I first encountered De/Compositions: 101 Good Poems Gone Wrong as a text book for an undergraduate English course I had to take to build up my humanities credits before I could be accepted into a Master’s Degree program in English at the University of Central Oklahoma. Author W. D. Snodgrass’s idea, to take 101 highly-regarded poems, from Ben Jonson and William Shakespeare to Donald Hall’s 1990 “The Man in the Dead Machine,” and turn them into something less than great, is an interesting one, particularly as an academic exercise. He groups the poems into five general categories—abstract and general versus concrete and specific; undercurrents; the singular voice; metrics and music; and structure and climax—and focuses his “de/composition” work in these areas.Read More
poetry tagged posts
It’s important to keep in mind what this little book (barely 60 pages long) is, and what it is not.
What it is: a Hallmark gift book with a 1973 copyright date; a slim collection of Native American song lyrics, poetry, legends, and reproductions of paintings. The translations date as far back as 1923.
What it is not: an in-depth or representative study of Native American culture, art, or literature.
What this book reveals should not be a surprise: that Native Americans experience the same feelings of love and desire for, and devotion to others; that they use song to prepare themselves for battle; and that their songs reflect the important times, activities, and events in their lives...Read More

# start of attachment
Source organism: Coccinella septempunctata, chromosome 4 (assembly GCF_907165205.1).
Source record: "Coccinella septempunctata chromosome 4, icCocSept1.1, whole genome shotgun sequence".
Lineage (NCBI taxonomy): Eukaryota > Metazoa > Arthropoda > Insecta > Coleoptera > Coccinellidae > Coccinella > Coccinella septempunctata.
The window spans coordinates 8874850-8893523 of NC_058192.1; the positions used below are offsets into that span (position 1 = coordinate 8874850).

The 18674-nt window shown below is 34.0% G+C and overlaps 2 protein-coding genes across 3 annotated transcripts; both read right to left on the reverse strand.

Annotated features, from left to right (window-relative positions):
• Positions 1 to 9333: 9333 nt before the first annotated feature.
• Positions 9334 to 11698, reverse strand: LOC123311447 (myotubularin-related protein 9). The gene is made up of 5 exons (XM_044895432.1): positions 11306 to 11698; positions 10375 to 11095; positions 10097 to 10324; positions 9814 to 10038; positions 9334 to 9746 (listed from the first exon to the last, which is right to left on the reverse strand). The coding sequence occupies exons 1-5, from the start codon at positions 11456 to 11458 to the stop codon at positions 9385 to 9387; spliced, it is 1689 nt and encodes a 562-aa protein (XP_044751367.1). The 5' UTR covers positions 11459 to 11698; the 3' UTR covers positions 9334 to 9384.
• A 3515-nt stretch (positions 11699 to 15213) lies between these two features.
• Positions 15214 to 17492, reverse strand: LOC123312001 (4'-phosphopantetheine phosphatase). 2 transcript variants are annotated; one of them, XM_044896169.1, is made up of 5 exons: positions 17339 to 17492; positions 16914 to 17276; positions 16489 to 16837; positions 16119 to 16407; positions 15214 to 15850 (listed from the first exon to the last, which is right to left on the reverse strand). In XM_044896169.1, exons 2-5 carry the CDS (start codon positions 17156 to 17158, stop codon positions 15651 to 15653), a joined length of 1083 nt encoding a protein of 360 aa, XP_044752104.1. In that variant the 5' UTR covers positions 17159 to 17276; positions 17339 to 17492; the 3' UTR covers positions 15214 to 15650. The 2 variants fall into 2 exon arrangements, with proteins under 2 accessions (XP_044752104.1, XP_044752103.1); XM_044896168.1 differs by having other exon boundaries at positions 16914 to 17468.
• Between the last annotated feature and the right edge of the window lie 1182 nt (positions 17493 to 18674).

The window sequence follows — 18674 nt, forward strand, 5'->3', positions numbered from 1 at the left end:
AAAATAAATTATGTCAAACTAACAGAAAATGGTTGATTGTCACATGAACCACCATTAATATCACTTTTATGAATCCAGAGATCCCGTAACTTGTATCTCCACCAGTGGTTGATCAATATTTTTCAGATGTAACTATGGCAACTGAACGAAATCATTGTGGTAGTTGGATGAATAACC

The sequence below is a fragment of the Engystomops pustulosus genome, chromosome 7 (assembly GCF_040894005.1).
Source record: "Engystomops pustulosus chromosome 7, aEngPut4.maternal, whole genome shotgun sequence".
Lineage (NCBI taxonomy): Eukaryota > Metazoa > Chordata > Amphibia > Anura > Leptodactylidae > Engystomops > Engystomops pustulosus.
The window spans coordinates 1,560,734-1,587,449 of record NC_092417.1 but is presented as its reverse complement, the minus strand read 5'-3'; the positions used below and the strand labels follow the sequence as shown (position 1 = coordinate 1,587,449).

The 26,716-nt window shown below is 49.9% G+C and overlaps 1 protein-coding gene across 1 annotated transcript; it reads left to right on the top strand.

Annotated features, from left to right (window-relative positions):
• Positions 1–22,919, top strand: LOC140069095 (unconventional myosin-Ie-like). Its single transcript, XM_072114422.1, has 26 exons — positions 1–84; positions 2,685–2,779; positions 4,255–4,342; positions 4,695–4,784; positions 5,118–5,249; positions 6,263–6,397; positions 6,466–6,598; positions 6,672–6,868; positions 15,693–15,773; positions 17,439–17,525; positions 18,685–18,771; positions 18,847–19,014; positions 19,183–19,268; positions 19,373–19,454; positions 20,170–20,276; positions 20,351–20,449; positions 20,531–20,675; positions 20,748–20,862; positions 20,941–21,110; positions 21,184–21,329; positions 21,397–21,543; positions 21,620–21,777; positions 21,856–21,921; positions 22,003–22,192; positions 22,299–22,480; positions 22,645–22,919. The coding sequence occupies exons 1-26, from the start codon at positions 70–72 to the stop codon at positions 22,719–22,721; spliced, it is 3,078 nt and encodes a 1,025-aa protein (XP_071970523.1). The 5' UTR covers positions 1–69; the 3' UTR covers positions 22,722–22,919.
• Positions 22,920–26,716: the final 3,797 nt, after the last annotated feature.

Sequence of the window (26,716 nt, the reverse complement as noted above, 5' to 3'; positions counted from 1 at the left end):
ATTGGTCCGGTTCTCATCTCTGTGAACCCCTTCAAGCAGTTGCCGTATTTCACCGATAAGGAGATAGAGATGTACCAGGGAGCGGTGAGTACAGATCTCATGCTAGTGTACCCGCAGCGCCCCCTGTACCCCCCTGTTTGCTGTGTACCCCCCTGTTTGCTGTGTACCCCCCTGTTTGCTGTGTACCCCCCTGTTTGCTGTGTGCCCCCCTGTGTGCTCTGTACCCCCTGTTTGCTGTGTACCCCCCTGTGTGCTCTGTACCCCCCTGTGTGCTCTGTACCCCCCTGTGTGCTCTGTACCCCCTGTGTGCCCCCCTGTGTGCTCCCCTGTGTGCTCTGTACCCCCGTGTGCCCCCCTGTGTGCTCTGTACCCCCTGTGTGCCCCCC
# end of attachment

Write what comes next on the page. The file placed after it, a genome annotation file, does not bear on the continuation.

According to the biographical notes JoeSue Ruterman provides, her grandfather, Charles Gus David Faught had an interesting early life. Born in 1873 in Lincoln, Missouri, his parents, Henry and Martha, took him and his baby sister Bell to Texas by wagon train in 1876. Charles’s mother died in an accident and her heart-broken father took Charlie and his sister Bell back to his in-laws because he didn’t feel he could raise them. Five years later, at the ripe old age of eight, Charlie joined a wagon train back to Texas to try to find his father. Henry found Charlie and they spent some time together, but Henry was rumored to be involved with a gang of bank robbers and he wanted better for his son.
Years later, Charlie had moved to Arizona and was working for the Aztec Land and Cattle C...Read More
Quite a collection in today’s Great Stuff. There’s the Hero’s Journey, Niccolo Macchiavelli, who was probably not a hero, Aunt Edna, who might or might not have been one, and a cadaver or two. All in the service of writing. Plus foreign rights agents, dirty talk, and much more. Dive in!
Gregory Ciotti’s (@GregoryCiotti) Copyblogger post, What a Notorious 16th-Century Philosopher Can Teach You About Content Marketing Today, might seem to have nothing to do with creative writing, given that its target market is the business blogger. That seeming would be wrong. Niccolo Macchiavelli’s The Prince was controversial, sure, and it’s the book he’s most remembered for, but what’s important to us short story and novel writers is how he used controversy to stir—and maintain—inte...Read More